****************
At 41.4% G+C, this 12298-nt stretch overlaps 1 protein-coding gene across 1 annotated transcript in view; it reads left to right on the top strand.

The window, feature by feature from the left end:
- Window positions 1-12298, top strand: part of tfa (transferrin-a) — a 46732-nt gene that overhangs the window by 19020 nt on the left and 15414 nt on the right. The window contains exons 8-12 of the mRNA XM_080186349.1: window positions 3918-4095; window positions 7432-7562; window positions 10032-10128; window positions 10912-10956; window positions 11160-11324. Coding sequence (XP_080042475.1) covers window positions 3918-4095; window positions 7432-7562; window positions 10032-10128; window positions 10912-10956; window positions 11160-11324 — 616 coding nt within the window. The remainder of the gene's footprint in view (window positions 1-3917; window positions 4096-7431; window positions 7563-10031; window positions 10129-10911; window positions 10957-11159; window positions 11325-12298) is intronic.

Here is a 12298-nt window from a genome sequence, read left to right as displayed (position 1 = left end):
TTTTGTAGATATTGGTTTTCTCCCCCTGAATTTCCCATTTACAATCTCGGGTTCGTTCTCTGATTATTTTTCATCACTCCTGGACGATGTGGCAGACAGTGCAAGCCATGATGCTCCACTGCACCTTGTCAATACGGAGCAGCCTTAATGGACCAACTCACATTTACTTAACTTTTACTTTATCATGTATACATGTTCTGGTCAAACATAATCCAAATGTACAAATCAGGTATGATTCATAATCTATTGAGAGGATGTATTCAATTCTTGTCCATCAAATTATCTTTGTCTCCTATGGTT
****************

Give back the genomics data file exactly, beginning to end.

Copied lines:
At 41.4% G+C, this 12298-nt stretch overlaps 1 protein-coding gene across 1 annotated transcript in view; it reads left to right on the top strand.

The window, feature by feature from the left end:
- Window positions 1-12298, top strand: part of tfa (transferrin-a) — a 46732-nt gene that overhangs the window by 19020 nt on the left and 15414 nt on the right. The window contains exons 8-12 of the mRNA XM_080186349.1: window positions 3918-4095; window positions 7432-7562; window positions 10032-10128; window positions 10912-10956; window positions 11160-11324. Coding sequence (XP_080042475.1) covers window positions 3918-4095; window positions 7432-7562; window positions 10032-10128; window positions 10912-10956; window positions 11160-11324 — 616 coding nt within the window. The remainder of the gene's footprint in view (window positions 1-3917; window positions 4096-7431; window positions 7563-10031; window positions 10129-10911; window positions 10957-11159; window positions 11325-12298) is intronic.

Here is a 12298-nt window from a genome sequence, read left to right as displayed (position 1 = left end):
TTTTGTAGATATTGGTTTTCTCCCCCTGAATTTCCCATTTACAATCTCGGGTTCGTTCTCTGATTATTTTTCATCACTCCTGGACGATGTGGCAGACAGTGCAAGCCATGATGCTCCACTGCACCTTGTCAATACGGAGCAGCCTTAATGGACCAACTCACATTTACTTAACTTTTACTTTATCATGTATACATGTTCTGGTCAAACATAATCCAAATGTACAAATCAGGTATGATTCATAATCTATTGAGAGGATGTATTCAATTCTTGTCCATCAAATTATCTTTGTCTCCTATGGTT